BAN WOULD FALL FOUL OF EUROPE'S FREE TRADE LAWS
By David Brown
Britain is powerless to impose a moratorium on growing
genetically modified crops even if it wanted to because it would
be over-ruled by the European Union.
The Ministry of Agriculture said last night: "There is no legal
basis for such a move under European Union Single Market
The Government could face heavy fines in the European Court
if ministers yielded to increasing pressure from the
Conservatives, Liberal Democrats and environmental and food
campaign groups and tried to impose controls which amounted
to a restriction of trade, farming industry leaders warned.
The threat of court action would come from the EU
Commission, farming organisations, individual farmers or
traders. France is already facing legal action from the
commission for trying to block genetic crops.
The National Farmers' Union of England and Wales said that its
own legal advice supported the Government stance. Ian
Gardiner, policy director of the NFU, said: "The British
Government cannot impose a moratorium. This is a decision
that is made at European level."
The legal position means that the Government, which has
already rejected the idea of a moratorium, would have to enlist
the support of most other EU countries to change existing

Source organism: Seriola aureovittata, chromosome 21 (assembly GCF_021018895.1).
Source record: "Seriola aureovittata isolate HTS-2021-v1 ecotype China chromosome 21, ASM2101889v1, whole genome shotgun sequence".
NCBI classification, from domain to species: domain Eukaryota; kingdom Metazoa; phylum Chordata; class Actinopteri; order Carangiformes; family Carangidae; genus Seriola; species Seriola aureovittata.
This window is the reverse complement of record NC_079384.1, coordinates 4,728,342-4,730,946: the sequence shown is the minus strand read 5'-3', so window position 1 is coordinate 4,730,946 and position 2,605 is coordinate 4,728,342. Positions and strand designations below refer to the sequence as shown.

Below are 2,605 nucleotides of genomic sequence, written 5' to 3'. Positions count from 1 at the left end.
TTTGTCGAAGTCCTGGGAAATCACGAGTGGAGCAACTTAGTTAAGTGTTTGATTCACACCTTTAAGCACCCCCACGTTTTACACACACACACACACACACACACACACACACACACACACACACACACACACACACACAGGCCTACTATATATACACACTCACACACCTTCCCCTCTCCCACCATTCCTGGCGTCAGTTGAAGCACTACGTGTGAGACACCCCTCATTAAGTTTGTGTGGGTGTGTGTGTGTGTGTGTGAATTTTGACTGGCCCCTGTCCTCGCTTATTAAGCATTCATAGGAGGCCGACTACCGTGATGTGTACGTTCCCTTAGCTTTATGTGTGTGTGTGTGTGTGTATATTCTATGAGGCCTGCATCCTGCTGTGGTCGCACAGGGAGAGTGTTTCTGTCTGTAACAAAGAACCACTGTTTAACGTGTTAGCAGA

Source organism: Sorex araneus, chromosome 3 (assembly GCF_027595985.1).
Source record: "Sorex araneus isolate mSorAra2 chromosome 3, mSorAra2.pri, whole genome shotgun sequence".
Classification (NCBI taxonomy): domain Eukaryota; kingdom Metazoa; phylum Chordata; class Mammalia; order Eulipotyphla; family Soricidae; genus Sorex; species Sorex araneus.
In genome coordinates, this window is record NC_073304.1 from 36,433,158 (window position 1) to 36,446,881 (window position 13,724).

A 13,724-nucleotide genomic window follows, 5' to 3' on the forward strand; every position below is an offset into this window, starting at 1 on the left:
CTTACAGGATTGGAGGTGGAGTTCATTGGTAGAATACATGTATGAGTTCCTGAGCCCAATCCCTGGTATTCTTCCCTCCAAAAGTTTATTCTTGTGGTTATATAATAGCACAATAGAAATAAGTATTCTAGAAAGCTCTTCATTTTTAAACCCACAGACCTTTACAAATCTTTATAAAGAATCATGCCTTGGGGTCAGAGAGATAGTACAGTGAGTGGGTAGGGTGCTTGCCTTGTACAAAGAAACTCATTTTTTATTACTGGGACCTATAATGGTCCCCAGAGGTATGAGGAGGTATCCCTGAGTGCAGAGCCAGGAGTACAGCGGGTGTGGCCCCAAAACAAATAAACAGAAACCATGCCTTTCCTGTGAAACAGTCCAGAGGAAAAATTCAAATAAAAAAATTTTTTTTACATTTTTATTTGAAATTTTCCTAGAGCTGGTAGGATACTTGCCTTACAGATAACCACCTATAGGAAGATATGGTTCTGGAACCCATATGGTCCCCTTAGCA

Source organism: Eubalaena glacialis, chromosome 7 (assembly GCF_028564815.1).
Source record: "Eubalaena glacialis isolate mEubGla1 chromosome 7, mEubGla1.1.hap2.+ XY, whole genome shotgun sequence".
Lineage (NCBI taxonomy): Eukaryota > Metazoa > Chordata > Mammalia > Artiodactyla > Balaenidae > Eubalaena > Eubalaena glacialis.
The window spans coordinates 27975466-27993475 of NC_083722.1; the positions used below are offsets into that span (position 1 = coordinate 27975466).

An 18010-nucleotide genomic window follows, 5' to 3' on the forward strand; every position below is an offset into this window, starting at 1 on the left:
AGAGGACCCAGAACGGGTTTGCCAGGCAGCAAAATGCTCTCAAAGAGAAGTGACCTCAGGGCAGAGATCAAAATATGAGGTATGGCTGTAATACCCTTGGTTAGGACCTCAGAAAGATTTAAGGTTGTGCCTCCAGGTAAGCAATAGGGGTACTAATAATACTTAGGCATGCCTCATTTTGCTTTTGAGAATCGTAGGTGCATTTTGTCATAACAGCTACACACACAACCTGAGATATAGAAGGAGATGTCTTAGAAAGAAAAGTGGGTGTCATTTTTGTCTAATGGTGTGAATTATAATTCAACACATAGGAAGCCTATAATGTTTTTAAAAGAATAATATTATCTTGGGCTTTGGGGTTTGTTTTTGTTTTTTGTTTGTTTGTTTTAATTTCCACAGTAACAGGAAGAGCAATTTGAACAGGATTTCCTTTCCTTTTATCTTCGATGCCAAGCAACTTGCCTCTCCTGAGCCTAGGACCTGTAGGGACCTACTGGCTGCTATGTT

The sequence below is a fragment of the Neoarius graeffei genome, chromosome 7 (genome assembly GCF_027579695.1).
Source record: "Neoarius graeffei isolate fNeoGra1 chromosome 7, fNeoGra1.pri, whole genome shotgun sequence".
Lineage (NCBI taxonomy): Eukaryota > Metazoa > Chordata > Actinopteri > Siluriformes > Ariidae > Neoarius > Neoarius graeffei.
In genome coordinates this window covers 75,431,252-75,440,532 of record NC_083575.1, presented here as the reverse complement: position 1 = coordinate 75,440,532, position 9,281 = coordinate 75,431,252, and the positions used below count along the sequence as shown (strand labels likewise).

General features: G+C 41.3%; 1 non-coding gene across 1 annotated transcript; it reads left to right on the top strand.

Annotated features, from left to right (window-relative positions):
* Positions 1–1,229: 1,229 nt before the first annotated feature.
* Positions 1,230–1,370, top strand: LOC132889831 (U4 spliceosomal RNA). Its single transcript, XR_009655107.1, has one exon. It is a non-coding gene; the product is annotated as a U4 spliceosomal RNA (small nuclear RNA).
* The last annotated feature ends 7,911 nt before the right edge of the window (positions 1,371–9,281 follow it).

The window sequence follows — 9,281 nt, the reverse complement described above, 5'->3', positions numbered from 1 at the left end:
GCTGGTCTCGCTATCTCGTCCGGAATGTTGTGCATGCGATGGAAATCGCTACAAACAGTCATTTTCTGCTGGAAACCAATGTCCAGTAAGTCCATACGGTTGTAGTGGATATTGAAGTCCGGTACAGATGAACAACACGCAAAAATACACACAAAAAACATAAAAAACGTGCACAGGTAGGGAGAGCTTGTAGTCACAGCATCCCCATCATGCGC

European regulations on genetically modified organisms if it
changed its mind. Past experience in Brussels has shown that
this is a time-consuming and difficult procedure.
There is also no appetite for a major re-think on GMOs as
agriculture and finance ministers are set to embark on key
negotiations to reform the Common Agricultural Policy. GMOs
are not on the agenda.
Blocking GMOs would also fall foul of World Trade
Organisation rules on free trade in agricultural and food
products. Such a move could lead to a trade war with America
which argues that the foods should be traded openly because
there is no scientific evidence that they are harmful.
American negotiators, who have already waged a long campaign
against the EU over its ban on beef produced with the use of
hormones, have only grudgingly accepted that GM soya or
other products need to be labelled.
The EU is slowly accepting that, under World Trade
Organisation rules, it cannot ban the hormone-aided meat, and
is considering a compromise to allow American beef imports
that are properly labelled.
Farmers in Britain are relieved that they cannot be barred
unilaterally from growing GM crops. Already reeling from what
the Government has acknowledged as the worst collapse in
incomes for nearly 30 years, they face the threat from the
Department of the Environment of a tax on the pesticides they
Any unilateral ban on GM crops - which can be bred to be
naturally resistant to pests without using chemical sprays -
would make their food even more uncompetitive against that
produced in countries where the GM technology has been
Melvyn Askew, head of alternative crops and technology at the
Central Science Laboratory in York said last night that he
believed it would be two years before the first commercial GM
crops were planted in Britain. Mr Askew is head of IENICA -
an EU funded project to explore alternative crops.
So far, hundreds of small test plots of GM crops have been
grown in Britain. The first field-size trial crops of oilseed rape,
sugar beet and maize for cattle food, are to be planted this
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